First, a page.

How to Build the Right Sales Playbook for Your Team
The difference between a high-performing sales team and a sales team that struggles to meet its numbers is process. With only 46% of forecasted deals closing, the importance of a trackable and repeatable sales process is paramount. Teams with a clear and consistent process are more likely to move deals through the pipeline consistently and close them cleanly.
A successful sales playbook is a living document that serves as a roadmap for sales leaders and teams throughout the sales process. It’s also a valuable tool for onboarding new salespeople, a central repository for ongoing training, and a guide for handing off new customers to post-sale teams.
Deciding which sections to add to a sales playbook is critical, and there are five subjects that every playbook must contain: a company’s sales process, discovery call details, standardized messaging, an ideal customer profile and call cadence. Each of these subjects is foundational for sales development and account managers, and can help sales teams improve the buyer journey.
Identifying Your Sales Process
Not every product or vertical has the same sales process, and identifying your sales process is the first step in guiding salespeople toward how to successfully engage prospects. Adding your company’s sales process to the playbook lays out a clear path for salespeople to take (especially during the onboarding process), highlights which stages of the process are most important, and takes the guesswork out of next steps.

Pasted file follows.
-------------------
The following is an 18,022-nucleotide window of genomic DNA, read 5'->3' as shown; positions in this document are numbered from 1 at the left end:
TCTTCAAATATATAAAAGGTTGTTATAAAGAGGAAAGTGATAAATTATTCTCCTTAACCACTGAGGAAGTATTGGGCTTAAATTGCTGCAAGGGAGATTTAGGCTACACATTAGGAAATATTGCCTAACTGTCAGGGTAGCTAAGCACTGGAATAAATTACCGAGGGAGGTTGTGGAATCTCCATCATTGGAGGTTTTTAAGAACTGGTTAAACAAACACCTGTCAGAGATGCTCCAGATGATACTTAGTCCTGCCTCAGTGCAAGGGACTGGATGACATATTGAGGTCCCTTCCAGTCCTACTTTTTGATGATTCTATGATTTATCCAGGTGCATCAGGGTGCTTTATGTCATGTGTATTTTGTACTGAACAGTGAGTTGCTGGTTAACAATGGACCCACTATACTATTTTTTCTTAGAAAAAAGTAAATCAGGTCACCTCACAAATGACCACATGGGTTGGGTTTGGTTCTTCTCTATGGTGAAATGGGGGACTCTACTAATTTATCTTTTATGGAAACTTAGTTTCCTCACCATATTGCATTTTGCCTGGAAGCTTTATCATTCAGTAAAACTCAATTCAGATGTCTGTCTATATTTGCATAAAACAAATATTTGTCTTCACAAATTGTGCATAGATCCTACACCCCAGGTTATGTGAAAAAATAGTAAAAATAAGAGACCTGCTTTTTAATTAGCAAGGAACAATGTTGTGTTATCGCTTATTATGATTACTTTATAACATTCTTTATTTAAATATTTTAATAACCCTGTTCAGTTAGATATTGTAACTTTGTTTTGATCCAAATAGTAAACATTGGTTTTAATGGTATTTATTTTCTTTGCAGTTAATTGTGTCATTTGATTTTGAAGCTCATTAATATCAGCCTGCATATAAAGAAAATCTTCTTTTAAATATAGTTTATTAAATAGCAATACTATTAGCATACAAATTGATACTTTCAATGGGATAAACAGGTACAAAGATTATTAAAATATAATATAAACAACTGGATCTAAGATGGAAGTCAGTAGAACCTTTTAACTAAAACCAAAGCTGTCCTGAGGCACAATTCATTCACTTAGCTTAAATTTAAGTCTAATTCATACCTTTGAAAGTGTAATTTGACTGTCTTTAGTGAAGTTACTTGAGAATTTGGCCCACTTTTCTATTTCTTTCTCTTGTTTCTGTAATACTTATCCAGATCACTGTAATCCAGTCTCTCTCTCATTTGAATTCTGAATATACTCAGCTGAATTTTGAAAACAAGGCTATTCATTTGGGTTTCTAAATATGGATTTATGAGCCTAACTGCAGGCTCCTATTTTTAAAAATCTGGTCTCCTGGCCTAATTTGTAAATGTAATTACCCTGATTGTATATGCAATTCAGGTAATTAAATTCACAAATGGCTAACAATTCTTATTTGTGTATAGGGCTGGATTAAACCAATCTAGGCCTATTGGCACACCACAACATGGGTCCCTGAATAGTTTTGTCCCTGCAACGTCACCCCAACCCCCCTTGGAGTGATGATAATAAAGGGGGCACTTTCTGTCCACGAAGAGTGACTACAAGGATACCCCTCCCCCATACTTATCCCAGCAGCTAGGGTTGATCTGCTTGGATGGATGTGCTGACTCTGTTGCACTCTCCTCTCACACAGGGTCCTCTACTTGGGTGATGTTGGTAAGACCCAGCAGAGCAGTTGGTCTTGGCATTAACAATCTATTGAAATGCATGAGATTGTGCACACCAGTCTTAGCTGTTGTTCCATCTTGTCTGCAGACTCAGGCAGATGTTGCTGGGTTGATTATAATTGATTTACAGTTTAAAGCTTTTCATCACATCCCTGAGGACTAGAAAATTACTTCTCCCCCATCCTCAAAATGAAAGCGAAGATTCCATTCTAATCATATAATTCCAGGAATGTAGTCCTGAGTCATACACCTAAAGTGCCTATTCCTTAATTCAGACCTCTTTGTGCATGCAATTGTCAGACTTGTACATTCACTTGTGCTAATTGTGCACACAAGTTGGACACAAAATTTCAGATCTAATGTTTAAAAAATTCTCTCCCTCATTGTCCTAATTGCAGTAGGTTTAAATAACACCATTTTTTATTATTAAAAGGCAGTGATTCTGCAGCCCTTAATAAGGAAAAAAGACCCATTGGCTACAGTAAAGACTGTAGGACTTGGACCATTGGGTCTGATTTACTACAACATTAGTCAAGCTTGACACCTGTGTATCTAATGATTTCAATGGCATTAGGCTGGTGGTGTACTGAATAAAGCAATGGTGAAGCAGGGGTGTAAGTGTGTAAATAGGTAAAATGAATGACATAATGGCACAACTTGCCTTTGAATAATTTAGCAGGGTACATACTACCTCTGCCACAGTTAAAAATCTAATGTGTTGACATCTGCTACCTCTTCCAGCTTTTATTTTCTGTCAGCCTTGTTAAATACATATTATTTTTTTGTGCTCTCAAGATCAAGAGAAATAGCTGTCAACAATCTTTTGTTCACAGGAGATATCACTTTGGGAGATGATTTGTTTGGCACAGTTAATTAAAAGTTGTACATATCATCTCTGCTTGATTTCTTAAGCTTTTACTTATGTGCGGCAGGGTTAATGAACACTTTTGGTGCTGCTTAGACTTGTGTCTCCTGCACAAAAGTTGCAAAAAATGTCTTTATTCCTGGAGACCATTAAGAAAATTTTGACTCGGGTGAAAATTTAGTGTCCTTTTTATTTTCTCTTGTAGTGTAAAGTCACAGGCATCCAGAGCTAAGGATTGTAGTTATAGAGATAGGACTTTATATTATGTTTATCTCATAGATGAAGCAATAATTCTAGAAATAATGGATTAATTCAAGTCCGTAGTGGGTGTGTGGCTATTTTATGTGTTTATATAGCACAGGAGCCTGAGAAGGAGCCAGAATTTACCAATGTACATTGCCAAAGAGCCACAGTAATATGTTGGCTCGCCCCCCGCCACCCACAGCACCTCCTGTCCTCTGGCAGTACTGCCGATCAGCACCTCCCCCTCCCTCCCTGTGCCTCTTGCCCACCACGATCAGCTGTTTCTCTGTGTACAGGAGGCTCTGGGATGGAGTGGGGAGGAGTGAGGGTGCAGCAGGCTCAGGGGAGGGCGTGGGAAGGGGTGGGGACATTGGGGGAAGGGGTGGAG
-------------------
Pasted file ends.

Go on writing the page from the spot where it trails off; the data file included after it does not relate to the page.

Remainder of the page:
Start by examining your current sales process and asking the following questions:
- Is your team’s process missing any steps, or does it have extra steps that slow down the sales cycle?
- Does each stage clearly address customer needs?
- Does your sales process include the post-sale handoff procedures as well?
This section of the sales playbook can help sales leaders 24 hours a day and bolster any weekly training or coaching sessions. Make sure the sales process clearly answers each of the above questions.
Perfecting Discovery Calls
A discovery call provides sales development team members the opportunity to determine the basics of a prospect’s needs. This stage is vital: once a prospect’s problem is identified, a personalized presentation of a solution can be created.
There’s both art and science to conducting successful discovery calls. While salespeople may be able to identify a prospect’s problem, too many of them stop there without digging more deeply into why the problem exists and determining that problem’s personal impact on the prospect.
When crafting this portion of the sales playbook, make sure salespeople address the following questions with prospects:
- What do your current solutions look like now?
- How does leadership drive adoption of those solutions?
- What are the gaps in your solutions, and how do they currently affect you?
It’s especially important that this section is as prescriptive as possible. Left to their own devices, salespeople would create their own discovery processes, leading to a patchwork of messages. Give salespeople enough freedom to personalize discovery for prospects, but provide a foundational set of questions to gather the most relevant information in the early stages of the cycle.